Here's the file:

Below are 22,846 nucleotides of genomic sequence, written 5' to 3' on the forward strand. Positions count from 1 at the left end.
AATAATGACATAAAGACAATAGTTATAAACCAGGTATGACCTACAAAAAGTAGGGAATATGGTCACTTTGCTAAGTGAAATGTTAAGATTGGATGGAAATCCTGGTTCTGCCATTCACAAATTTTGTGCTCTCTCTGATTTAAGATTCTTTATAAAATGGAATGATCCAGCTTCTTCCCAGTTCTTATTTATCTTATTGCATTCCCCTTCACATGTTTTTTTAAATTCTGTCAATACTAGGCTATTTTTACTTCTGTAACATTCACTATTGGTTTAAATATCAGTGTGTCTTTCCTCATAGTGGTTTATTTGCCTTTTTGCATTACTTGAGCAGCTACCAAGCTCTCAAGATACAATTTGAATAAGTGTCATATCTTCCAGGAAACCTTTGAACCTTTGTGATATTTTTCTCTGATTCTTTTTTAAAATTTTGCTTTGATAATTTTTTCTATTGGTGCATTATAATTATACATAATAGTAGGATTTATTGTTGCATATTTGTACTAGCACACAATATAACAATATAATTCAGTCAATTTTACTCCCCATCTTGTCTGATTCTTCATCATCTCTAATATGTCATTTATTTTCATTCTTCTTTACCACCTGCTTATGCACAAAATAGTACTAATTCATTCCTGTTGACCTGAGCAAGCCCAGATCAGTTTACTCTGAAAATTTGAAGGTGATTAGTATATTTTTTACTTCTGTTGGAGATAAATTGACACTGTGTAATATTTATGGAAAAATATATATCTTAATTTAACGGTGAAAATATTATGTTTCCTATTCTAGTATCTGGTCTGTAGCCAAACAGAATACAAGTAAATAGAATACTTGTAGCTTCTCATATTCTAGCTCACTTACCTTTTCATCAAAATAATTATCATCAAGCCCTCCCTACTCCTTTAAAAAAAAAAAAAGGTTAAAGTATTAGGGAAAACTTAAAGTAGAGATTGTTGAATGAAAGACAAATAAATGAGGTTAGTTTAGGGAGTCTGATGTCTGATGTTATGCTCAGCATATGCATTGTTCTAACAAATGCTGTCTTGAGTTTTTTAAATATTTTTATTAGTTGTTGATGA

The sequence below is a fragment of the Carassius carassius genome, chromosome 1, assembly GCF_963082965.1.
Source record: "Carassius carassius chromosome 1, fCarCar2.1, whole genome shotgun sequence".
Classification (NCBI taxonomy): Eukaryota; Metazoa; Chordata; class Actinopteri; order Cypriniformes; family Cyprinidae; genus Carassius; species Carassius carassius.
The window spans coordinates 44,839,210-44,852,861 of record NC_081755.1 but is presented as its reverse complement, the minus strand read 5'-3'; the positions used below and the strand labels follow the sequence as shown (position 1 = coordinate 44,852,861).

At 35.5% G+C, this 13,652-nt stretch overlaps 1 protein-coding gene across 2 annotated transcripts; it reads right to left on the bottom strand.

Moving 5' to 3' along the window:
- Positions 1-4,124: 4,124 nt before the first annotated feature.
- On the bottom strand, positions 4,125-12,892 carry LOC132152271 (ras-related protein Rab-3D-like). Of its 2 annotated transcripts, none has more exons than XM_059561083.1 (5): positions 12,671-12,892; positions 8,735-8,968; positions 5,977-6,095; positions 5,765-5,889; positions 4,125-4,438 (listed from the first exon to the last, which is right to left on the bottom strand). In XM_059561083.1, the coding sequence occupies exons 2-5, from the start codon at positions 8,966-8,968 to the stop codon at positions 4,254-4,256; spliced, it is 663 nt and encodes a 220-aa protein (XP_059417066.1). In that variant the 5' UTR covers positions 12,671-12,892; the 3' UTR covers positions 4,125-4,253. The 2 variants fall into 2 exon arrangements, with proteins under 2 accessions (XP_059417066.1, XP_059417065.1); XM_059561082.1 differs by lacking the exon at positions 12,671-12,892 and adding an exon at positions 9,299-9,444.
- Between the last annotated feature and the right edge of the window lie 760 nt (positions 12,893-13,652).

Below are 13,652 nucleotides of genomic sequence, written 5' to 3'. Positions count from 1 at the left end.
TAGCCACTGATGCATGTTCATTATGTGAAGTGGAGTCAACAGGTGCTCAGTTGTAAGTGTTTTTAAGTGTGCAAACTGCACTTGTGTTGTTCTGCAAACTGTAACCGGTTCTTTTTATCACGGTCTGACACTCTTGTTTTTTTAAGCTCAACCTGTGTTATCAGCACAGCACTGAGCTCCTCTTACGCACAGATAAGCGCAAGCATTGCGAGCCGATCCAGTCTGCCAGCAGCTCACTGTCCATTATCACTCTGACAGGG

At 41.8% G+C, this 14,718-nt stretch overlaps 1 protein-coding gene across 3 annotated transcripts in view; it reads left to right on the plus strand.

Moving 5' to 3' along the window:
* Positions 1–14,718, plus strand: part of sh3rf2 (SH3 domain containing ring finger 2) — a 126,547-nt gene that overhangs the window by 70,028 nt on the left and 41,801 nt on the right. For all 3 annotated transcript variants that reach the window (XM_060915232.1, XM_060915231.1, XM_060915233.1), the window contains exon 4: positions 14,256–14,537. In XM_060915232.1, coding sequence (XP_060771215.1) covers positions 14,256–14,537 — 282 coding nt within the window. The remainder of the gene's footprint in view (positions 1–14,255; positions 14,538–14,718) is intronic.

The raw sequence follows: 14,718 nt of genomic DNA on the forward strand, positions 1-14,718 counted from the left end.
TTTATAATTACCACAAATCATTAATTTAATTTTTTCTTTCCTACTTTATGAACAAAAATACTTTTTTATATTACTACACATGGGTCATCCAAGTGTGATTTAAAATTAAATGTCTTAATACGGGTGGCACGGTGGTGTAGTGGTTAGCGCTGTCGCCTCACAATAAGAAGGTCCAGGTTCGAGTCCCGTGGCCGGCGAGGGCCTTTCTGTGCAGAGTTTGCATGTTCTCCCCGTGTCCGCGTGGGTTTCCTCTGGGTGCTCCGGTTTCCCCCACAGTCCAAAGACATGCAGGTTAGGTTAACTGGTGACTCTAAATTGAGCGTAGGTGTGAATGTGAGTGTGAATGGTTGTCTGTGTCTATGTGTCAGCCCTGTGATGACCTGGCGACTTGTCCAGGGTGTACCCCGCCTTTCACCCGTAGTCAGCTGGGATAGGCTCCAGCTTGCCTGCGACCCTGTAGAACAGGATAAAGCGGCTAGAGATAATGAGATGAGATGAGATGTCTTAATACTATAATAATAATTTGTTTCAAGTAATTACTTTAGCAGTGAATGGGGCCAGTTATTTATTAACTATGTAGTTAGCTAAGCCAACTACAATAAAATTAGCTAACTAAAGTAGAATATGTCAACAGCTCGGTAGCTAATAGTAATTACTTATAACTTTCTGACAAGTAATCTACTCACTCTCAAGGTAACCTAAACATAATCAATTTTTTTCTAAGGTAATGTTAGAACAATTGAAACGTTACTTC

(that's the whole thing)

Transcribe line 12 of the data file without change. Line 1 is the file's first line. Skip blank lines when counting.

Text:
Below are 13,652 nucleotides of genomic sequence, written 5' to 3'. Positions count from 1 at the left end.